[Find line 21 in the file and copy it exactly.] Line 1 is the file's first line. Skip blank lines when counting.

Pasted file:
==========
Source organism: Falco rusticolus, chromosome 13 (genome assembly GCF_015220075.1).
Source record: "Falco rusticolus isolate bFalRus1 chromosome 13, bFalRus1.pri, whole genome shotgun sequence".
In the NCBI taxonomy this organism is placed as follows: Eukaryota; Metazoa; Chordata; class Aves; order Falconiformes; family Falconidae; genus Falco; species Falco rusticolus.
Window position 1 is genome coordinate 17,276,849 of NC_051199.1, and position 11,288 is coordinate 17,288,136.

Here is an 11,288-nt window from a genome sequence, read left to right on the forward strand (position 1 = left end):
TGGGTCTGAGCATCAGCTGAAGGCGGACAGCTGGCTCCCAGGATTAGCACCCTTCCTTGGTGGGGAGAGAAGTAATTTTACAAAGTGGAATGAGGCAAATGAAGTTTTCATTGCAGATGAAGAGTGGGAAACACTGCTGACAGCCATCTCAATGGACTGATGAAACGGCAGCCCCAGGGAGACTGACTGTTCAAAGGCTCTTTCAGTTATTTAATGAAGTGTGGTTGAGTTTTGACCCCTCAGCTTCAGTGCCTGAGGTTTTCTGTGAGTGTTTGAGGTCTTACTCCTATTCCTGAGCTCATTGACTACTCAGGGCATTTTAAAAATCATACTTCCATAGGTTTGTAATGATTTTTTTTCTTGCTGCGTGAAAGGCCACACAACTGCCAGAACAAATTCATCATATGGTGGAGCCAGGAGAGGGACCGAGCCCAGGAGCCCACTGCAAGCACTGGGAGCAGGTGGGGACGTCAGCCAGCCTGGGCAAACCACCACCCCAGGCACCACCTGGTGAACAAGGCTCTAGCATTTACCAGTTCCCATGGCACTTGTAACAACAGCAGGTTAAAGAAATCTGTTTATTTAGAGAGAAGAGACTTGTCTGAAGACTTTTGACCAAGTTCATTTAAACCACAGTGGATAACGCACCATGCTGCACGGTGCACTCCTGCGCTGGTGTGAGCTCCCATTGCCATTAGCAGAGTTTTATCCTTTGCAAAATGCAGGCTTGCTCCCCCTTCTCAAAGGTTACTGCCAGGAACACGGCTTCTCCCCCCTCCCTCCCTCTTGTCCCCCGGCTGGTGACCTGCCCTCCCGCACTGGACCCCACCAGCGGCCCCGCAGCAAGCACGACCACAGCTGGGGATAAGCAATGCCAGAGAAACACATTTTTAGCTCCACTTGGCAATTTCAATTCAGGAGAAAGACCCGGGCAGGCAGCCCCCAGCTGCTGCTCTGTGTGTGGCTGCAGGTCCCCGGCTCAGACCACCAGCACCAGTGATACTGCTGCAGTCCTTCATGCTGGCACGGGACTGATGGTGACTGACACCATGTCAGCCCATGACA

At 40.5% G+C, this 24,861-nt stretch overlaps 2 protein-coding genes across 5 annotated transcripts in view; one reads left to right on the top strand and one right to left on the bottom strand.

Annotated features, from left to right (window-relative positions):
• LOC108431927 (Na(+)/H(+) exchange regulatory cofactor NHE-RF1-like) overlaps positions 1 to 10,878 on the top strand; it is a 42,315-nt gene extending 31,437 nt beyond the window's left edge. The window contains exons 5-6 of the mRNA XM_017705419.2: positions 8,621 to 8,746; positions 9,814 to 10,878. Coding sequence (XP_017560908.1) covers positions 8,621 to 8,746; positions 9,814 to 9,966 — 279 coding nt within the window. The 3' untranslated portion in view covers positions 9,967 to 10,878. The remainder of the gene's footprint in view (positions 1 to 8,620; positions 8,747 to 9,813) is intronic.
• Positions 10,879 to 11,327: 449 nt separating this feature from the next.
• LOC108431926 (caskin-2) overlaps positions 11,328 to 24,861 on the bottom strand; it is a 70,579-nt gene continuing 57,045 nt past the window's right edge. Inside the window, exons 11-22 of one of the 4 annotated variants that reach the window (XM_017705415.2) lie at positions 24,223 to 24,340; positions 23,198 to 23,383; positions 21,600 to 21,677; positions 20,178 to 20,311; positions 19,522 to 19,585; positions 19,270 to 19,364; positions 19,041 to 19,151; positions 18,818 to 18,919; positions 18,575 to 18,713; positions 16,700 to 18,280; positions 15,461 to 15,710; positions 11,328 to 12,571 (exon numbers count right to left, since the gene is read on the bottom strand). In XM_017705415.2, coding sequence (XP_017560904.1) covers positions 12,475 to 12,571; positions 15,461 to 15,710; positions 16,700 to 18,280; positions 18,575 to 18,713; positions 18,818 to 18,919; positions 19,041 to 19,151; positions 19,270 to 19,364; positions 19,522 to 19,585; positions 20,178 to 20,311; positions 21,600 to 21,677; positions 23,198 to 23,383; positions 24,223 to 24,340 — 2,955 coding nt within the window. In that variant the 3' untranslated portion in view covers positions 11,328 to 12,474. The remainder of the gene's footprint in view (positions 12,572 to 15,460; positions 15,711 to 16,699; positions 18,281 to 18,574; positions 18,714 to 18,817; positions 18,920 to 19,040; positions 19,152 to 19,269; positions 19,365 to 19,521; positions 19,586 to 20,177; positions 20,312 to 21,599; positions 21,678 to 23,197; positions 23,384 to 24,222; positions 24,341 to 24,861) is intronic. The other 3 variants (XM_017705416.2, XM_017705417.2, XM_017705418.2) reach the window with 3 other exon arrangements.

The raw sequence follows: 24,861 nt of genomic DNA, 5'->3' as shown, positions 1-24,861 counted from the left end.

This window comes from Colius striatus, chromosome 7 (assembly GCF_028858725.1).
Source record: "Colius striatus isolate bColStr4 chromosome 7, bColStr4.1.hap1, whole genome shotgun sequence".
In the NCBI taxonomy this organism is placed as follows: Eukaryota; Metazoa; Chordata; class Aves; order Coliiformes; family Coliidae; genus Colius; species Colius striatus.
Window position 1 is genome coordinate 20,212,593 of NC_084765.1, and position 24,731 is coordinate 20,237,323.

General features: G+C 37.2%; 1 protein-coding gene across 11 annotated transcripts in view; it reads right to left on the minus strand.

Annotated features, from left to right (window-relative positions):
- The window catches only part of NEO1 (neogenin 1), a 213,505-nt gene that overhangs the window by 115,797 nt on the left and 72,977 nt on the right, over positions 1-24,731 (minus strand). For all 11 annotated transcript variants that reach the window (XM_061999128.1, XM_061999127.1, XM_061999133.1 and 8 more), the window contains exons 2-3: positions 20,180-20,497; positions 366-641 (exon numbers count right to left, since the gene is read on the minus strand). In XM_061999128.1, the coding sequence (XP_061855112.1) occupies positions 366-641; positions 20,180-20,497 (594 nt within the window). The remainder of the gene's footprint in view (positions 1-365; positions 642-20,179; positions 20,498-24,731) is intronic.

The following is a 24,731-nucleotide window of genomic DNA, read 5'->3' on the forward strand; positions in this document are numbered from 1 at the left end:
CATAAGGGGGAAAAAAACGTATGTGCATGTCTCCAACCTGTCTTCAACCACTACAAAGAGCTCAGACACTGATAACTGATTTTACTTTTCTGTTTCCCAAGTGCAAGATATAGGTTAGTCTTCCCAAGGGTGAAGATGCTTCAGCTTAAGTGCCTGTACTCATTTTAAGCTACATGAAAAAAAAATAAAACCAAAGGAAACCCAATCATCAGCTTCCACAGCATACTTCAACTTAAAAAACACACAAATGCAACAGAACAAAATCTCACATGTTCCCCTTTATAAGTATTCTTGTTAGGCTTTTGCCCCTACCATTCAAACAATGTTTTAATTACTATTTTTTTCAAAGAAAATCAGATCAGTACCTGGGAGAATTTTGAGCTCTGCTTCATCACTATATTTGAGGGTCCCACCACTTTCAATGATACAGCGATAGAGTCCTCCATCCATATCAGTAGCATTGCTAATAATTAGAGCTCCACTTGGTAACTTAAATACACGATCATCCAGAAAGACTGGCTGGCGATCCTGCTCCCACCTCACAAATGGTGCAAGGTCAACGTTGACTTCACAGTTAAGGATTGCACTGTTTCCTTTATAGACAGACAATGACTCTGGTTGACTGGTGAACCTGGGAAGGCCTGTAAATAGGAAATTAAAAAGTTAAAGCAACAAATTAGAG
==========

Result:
CATAAGGGGGAAAAAAACGTATGTGCATGTCTCCAACCTGTCTTCAACCACTACAAAGAGCTCAGACACTGATAACTGATTTTACTTTTCTGTTTCCCAAGTGCAAGATATAGGTTAGTCTTCCCAAGGGTGAAGATGCTTCAGCTTAAGTGCCTGTACTCATTTTAAGCTACATGAAAAAAAAATAAAACCAAAGGAAACCCAATCATCAGCTTCCACAGCATACTTCAACTTAAAAAACACACAAATGCAACAGAACAAAATCTCACATGTTCCCCTTTATAAGTATTCTTGTTAGGCTTTTGCCCCTACCATTCAAACAATGTTTTAATTACTATTTTTTTCAAAGAAAATCAGATCAGTACCTGGGAGAATTTTGAGCTCTGCTTCATCACTATATTTGAGGGTCCCACCACTTTCAATGATACAGCGATAGAGTCCTCCATCCATATCAGTAGCATTGCTAATAATTAGAGCTCCACTTGGTAACTTAAATACACGATCATCCAGAAAGACTGGCTGGCGATCCTGCTCCCACCTCACAAATGGTGCAAGGTCAACGTTGACTTCACAGTTAAGGATTGCACTGTTTCCTTTATAGACAGACAATGACTCTGGTTGACTGGTGAACCTGGGAAGGCCTGTAAATAGGAAATTAAAAAGTTAAAGCAACAAATTAGAG